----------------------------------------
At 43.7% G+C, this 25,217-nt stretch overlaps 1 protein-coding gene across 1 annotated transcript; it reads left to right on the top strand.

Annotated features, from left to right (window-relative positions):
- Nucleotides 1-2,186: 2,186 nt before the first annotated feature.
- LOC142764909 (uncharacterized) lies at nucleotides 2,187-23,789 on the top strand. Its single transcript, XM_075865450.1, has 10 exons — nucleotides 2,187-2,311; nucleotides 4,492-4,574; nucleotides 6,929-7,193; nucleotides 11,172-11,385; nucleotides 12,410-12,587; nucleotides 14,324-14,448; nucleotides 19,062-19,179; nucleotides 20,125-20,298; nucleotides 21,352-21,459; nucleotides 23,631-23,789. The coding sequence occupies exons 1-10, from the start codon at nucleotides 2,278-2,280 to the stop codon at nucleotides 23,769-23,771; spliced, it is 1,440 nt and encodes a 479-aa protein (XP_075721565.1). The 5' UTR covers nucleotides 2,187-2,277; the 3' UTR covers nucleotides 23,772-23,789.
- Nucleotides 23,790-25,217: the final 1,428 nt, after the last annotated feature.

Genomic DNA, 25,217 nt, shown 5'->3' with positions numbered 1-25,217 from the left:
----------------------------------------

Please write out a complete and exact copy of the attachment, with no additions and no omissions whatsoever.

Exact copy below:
At 43.7% G+C, this 25,217-nt stretch overlaps 1 protein-coding gene across 1 annotated transcript; it reads left to right on the top strand.

Annotated features, from left to right (window-relative positions):
- Nucleotides 1-2,186: 2,186 nt before the first annotated feature.
- LOC142764909 (uncharacterized) lies at nucleotides 2,187-23,789 on the top strand. Its single transcript, XM_075865450.1, has 10 exons — nucleotides 2,187-2,311; nucleotides 4,492-4,574; nucleotides 6,929-7,193; nucleotides 11,172-11,385; nucleotides 12,410-12,587; nucleotides 14,324-14,448; nucleotides 19,062-19,179; nucleotides 20,125-20,298; nucleotides 21,352-21,459; nucleotides 23,631-23,789. The coding sequence occupies exons 1-10, from the start codon at nucleotides 2,278-2,280 to the stop codon at nucleotides 23,769-23,771; spliced, it is 1,440 nt and encodes a 479-aa protein (XP_075721565.1). The 5' UTR covers nucleotides 2,187-2,277; the 3' UTR covers nucleotides 23,772-23,789.
- Nucleotides 23,790-25,217: the final 1,428 nt, after the last annotated feature.

Genomic DNA, 25,217 nt, shown 5'->3' with positions numbered 1-25,217 from the left: